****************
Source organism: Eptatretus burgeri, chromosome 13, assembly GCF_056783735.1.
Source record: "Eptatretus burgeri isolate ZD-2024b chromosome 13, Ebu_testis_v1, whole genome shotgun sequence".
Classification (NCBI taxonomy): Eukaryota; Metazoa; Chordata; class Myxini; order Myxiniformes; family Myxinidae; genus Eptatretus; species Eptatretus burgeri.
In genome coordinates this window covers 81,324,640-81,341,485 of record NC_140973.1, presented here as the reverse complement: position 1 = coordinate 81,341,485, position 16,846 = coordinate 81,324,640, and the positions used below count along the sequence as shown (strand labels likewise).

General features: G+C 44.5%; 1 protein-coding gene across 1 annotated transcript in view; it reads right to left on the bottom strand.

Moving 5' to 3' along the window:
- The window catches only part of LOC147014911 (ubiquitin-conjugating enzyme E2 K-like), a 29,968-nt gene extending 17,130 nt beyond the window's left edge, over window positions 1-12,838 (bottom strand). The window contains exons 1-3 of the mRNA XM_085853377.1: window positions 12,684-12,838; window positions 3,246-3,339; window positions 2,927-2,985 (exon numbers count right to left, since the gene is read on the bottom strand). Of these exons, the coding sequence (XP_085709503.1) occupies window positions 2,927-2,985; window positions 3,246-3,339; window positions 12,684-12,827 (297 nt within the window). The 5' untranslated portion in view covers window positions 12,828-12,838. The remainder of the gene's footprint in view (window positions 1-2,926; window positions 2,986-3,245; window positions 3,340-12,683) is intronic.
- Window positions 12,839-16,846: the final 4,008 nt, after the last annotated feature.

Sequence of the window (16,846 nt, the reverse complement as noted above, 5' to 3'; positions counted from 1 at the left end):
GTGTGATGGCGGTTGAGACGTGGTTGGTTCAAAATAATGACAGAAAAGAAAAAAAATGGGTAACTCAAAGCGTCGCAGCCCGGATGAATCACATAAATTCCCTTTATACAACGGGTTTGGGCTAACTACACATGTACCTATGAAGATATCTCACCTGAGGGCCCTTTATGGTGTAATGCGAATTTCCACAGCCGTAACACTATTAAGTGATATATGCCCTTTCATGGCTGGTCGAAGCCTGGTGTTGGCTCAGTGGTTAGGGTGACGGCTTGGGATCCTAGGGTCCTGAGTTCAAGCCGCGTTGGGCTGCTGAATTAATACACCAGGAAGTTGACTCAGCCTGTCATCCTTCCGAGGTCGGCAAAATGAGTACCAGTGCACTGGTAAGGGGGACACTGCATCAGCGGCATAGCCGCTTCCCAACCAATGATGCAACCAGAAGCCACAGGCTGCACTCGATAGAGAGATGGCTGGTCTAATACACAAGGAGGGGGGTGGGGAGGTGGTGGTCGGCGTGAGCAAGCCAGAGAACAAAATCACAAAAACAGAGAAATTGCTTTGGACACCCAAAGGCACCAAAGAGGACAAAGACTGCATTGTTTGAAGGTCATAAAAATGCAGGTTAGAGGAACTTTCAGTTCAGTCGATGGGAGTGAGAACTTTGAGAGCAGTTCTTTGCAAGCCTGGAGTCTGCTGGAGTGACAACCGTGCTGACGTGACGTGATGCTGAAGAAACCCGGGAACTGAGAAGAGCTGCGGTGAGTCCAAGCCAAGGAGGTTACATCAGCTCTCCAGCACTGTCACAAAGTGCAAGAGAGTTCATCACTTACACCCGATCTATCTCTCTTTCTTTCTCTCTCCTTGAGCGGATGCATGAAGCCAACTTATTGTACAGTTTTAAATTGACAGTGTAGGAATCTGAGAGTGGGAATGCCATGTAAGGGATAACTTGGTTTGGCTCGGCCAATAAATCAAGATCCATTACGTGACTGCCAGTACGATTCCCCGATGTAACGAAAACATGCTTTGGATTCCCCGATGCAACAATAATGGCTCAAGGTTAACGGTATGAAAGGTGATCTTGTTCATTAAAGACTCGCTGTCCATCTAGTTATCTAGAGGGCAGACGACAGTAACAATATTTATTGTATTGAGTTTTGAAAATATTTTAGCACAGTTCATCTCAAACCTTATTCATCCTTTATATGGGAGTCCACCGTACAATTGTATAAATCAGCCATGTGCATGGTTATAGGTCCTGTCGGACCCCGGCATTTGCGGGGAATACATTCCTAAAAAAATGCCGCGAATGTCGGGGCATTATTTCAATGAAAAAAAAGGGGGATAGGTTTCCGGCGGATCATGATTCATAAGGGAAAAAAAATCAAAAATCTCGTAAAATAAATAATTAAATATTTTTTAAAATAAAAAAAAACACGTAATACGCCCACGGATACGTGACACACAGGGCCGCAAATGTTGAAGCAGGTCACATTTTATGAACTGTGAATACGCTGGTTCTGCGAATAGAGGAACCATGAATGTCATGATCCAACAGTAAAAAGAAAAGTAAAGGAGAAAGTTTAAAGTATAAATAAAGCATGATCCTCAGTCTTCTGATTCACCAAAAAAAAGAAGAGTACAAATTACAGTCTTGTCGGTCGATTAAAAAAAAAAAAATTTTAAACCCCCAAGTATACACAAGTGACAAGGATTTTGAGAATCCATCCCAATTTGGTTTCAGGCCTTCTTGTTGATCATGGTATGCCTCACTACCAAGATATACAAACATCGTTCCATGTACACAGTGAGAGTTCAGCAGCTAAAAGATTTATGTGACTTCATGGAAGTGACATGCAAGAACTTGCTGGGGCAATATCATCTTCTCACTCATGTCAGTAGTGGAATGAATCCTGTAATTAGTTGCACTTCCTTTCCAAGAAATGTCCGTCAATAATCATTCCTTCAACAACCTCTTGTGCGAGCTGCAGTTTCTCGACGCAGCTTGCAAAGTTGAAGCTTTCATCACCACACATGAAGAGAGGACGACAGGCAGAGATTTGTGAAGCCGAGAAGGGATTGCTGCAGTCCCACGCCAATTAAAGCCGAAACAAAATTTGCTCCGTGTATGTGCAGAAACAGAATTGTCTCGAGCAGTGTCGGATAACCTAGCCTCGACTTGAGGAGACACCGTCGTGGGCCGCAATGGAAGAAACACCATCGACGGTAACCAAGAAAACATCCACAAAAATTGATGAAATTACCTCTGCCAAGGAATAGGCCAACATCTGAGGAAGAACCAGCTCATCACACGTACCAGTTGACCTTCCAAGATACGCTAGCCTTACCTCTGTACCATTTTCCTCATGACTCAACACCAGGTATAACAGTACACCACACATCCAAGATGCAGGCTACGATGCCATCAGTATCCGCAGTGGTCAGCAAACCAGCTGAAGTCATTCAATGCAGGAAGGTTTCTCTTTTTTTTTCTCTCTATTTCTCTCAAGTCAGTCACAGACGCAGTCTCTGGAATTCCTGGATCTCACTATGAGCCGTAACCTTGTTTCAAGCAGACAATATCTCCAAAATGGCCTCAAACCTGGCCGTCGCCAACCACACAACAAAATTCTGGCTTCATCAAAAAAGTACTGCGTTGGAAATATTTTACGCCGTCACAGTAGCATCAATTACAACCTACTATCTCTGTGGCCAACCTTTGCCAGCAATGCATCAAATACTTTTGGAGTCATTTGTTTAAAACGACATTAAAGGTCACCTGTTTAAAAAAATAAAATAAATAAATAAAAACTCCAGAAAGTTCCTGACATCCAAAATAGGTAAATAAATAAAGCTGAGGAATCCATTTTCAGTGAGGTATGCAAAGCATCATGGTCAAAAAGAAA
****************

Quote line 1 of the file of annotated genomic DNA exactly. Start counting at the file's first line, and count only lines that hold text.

Source organism: Eptatretus burgeri, chromosome 13, assembly GCF_056783735.1.